The Daily Caller

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ROCHESTER, MI - NOVEMBER 09:  Republican presidential candidate Texas Governor Rick Perry answers a question during a debate hosted by CNBC and the Michigan Republican Party at Oakland University on November 9, 2011 in Rochester, Michigan. The debate is the first meeting of the eight GOP presidential hopefuls since allegations of sexual impropriety have surfaced against front-runner Herman Cain.  (Photo by Scott Olson/Getty Images) ROCHESTER, MI - NOVEMBER 09: Republican presidential candidate Texas Governor Rick Perry answers a question during a debate hosted by CNBC and the Michigan Republican Party at Oakland University on November 9, 2011 in Rochester, Michigan. The debate is the first meeting of the eight GOP presidential hopefuls since allegations of sexual impropriety have surfaced against front-runner Herman Cain. (Photo by Scott Olson/Getty Images)  

Take that, California! Texas takes the lead in tech exports

If business trends continue, the next Mark Zuckerberg may sport a cowboy hat and a pair of rattlesnake boots.

According to the tech advocacy firm TechFreedom, Texas is now the leading state in tech export sales. Rick Perry’s Texas has surpassed California as a high-tech Mecca.

Thanks to its robust manufacturing of semiconductors, telecommunications devices, computers, and other tech-related items, Texas sent $45 billion in products outside of U.S. borders, a seven percent or $3 billion increase from 2011.  California, formerly the reigning champ in tech sales, earned only $44.8 billion in 2012, nearly a three percent decline from 2011.

Upon the release of the study state Rep. Kenny Marchant addressed reporters at a news conference in Austin, “Texas is really happy to have this kind of emphasis put on its tech industry,” he said.

“While America stands at the cutting edge of tech trade growth, we must continue building an environment in which entrepreneurship, creativity, and open markets freely flourish,” Marchant said.

Creating an entrepreneur-friendly atmosphere is exactly what Texas Gov. Rick Perry has done, says TechFreedom’s vice president Matthew Kazmierczak.

One program Perry established to lure businesses to his home state,  was the Texas Enterprise Fund (TEF), which grants money to companies who will expand or relocate to the state. Another initiative that specifically focused on expanding Texas’ tech industry was the Texas Emerging Technology Fund (TETF), which invested $193.7 million in high tech companies and research institutions in Texas so that the two entities could partner in effort to research innovative new technologies.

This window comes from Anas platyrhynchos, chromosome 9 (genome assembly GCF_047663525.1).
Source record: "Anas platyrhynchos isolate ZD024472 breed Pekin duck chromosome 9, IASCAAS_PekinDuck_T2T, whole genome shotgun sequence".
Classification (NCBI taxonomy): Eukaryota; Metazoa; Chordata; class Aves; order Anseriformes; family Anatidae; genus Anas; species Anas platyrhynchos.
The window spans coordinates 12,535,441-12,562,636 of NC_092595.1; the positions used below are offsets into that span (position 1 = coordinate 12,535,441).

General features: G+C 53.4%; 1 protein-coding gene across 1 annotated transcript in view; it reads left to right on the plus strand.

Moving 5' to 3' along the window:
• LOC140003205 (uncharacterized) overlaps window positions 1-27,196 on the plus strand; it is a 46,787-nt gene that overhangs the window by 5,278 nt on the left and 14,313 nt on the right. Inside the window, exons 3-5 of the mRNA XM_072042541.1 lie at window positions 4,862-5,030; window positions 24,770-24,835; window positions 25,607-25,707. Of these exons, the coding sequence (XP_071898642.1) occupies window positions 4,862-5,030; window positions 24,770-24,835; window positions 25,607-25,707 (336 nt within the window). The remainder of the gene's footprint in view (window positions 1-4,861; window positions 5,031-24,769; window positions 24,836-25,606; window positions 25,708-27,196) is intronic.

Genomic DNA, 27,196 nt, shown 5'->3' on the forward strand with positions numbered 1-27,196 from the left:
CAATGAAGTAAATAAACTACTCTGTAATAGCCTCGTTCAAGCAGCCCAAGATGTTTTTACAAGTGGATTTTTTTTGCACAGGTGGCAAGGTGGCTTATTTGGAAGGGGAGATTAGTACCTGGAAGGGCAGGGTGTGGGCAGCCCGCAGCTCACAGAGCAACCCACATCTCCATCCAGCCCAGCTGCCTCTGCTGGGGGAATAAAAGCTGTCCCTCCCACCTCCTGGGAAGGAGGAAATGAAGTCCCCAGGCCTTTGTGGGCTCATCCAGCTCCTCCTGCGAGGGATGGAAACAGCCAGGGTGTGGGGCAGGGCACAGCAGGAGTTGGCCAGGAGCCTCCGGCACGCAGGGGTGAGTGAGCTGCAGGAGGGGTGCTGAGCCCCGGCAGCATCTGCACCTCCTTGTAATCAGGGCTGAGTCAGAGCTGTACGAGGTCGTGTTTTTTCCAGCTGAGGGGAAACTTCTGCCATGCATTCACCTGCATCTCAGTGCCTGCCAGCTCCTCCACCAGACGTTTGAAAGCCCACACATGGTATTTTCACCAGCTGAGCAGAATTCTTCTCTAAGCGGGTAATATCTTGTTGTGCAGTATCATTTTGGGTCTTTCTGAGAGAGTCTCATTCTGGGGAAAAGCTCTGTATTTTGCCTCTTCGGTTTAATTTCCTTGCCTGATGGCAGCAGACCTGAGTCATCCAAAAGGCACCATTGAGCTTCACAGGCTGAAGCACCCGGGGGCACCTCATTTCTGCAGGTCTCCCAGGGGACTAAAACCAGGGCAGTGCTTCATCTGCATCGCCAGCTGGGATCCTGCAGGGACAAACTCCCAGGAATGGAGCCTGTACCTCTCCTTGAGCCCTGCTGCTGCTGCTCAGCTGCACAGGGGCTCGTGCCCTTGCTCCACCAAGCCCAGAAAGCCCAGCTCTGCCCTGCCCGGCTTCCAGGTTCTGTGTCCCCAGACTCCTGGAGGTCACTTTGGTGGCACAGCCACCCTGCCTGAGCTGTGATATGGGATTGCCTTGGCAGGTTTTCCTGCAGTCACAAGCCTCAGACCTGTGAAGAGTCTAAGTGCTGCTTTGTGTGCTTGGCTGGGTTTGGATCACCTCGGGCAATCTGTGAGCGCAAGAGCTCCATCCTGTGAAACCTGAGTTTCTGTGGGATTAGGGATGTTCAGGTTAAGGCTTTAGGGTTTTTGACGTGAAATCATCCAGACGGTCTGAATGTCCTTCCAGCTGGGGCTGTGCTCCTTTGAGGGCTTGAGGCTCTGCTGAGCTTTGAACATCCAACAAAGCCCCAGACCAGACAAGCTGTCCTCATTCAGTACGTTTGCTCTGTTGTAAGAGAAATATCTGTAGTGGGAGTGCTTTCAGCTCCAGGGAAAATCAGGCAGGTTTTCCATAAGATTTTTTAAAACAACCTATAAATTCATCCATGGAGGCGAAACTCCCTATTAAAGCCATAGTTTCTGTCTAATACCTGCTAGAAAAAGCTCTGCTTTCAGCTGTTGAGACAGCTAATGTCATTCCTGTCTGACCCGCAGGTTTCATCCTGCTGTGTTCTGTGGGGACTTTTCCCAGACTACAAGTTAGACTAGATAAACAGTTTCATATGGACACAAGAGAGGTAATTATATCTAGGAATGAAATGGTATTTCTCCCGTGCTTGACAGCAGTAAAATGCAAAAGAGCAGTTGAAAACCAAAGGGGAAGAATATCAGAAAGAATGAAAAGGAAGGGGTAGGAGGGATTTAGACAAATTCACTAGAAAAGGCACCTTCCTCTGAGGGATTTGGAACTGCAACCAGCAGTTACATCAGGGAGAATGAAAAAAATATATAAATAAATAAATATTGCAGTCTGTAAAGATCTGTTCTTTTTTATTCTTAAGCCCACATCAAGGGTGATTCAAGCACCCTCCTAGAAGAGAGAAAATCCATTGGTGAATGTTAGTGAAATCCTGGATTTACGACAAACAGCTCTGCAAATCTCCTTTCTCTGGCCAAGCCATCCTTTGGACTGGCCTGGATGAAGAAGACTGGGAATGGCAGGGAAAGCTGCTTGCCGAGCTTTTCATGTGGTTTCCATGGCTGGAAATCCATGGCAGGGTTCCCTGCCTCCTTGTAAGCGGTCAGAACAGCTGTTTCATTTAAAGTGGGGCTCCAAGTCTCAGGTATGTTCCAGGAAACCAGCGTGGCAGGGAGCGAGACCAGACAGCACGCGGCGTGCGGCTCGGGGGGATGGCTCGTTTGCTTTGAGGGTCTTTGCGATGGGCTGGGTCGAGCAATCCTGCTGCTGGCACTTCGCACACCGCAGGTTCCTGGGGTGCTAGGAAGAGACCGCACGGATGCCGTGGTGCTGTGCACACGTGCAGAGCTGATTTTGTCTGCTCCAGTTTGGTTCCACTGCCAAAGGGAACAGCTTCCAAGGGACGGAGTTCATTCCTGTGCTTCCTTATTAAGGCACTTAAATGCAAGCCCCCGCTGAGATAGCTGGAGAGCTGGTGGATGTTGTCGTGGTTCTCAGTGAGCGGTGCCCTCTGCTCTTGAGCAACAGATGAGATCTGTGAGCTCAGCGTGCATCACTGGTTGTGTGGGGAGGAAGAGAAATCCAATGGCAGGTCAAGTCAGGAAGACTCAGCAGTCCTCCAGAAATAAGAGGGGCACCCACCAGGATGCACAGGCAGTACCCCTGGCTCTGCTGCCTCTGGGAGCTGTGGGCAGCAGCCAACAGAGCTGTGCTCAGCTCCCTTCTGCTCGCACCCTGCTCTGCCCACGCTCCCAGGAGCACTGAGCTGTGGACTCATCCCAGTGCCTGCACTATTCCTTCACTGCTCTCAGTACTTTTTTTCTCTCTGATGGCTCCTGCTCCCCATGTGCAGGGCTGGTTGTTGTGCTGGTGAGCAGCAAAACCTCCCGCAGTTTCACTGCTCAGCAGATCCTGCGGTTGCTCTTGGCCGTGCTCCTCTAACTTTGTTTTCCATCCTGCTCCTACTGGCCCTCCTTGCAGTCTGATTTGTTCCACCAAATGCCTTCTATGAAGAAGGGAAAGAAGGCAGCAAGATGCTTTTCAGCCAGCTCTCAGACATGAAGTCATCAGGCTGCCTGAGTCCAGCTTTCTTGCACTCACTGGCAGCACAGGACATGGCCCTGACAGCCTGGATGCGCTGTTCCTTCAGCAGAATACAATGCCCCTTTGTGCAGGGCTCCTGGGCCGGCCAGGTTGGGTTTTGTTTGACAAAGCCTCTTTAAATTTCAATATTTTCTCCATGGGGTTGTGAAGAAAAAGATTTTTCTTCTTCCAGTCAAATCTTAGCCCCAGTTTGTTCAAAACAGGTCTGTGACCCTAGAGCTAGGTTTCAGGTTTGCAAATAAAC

In addition to the money Perry has put into the tech industry, Texas’ business-friendly approach to regulations and taxes, and its relatively low cost of living make it an ideal place to operate a company.

Chuck DeVore, the vice president of policy of The Texas Public Policy Foundation and a former California state lawmaker, told The Daily Caller News Foundation that the regulatory costs of starting a business in California can be debilitating.

“That sort of burden in addition to having some of the highest taxes on business in the country is a powerful disincentive to open and run a company,” he said.

DeVore explained that when starting a company people need to consider costs to acquire land, payroll taxes, electricity, labor costs, and transportation and housing costs for employees — among other things. Texas, DeVore said, performs very well in all of these areas.

These cost-efficient attractions have attracted many businesses. Verizon, Texas Instruments and other large tech companies are headquartered in the Dallas area and other major businesses such as Xerox, IBM, Google, Facebook, among many others, also have offices in the state.

Tech manufacturing plants have helped make Texas the number one state for jobs. Exports to foreign counties, especially Mexico, helped put 331,000 people on payroll — the most out of any state. Texas alone supports 22 percent of the nation’s technology manufacturing jobs.

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